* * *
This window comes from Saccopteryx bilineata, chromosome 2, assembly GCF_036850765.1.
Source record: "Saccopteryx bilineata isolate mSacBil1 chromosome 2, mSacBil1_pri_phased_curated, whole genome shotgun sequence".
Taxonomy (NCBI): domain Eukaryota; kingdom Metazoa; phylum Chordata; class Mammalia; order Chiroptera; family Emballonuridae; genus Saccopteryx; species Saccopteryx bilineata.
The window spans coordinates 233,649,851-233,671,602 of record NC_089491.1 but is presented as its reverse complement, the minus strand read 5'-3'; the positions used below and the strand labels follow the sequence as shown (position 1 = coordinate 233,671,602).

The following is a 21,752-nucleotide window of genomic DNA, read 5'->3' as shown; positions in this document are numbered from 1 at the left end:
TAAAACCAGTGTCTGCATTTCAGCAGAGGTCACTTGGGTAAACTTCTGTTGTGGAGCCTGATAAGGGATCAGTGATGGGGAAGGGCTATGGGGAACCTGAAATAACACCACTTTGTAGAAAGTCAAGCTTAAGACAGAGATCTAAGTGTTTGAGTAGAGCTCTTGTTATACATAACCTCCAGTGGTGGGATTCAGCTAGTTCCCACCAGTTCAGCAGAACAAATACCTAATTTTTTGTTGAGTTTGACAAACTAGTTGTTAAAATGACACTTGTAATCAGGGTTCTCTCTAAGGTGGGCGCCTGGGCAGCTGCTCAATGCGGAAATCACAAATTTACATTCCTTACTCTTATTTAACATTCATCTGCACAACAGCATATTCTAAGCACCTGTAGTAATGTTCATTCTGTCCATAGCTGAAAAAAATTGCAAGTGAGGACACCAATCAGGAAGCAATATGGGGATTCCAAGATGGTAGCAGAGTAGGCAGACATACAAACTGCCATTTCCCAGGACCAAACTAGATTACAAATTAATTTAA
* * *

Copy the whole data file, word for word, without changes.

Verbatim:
This window comes from Saccopteryx bilineata, chromosome 2, assembly GCF_036850765.1.
Source record: "Saccopteryx bilineata isolate mSacBil1 chromosome 2, mSacBil1_pri_phased_curated, whole genome shotgun sequence".
Taxonomy (NCBI): domain Eukaryota; kingdom Metazoa; phylum Chordata; class Mammalia; order Chiroptera; family Emballonuridae; genus Saccopteryx; species Saccopteryx bilineata.
The window spans coordinates 233,649,851-233,671,602 of record NC_089491.1 but is presented as its reverse complement, the minus strand read 5'-3'; the positions used below and the strand labels follow the sequence as shown (position 1 = coordinate 233,671,602).

The following is a 21,752-nucleotide window of genomic DNA, read 5'->3' as shown; positions in this document are numbered from 1 at the left end:
TAAAACCAGTGTCTGCATTTCAGCAGAGGTCACTTGGGTAAACTTCTGTTGTGGAGCCTGATAAGGGATCAGTGATGGGGAAGGGCTATGGGGAACCTGAAATAACACCACTTTGTAGAAAGTCAAGCTTAAGACAGAGATCTAAGTGTTTGAGTAGAGCTCTTGTTATACATAACCTCCAGTGGTGGGATTCAGCTAGTTCCCACCAGTTCAGCAGAACAAATACCTAATTTTTTGTTGAGTTTGACAAACTAGTTGTTAAAATGACACTTGTAATCAGGGTTCTCTCTAAGGTGGGCGCCTGGGCAGCTGCTCAATGCGGAAATCACAAATTTACATTCCTTACTCTTATTTAACATTCATCTGCACAACAGCATATTCTAAGCACCTGTAGTAATGTTCATTCTGTCCATAGCTGAAAAAAATTGCAAGTGAGGACACCAATCAGGAAGCAATATGGGGATTCCAAGATGGTAGCAGAGTAGGCAGACATACAAACTGCCATTTCCCAGGACCAAACTAGATTACAAATTAATTTAA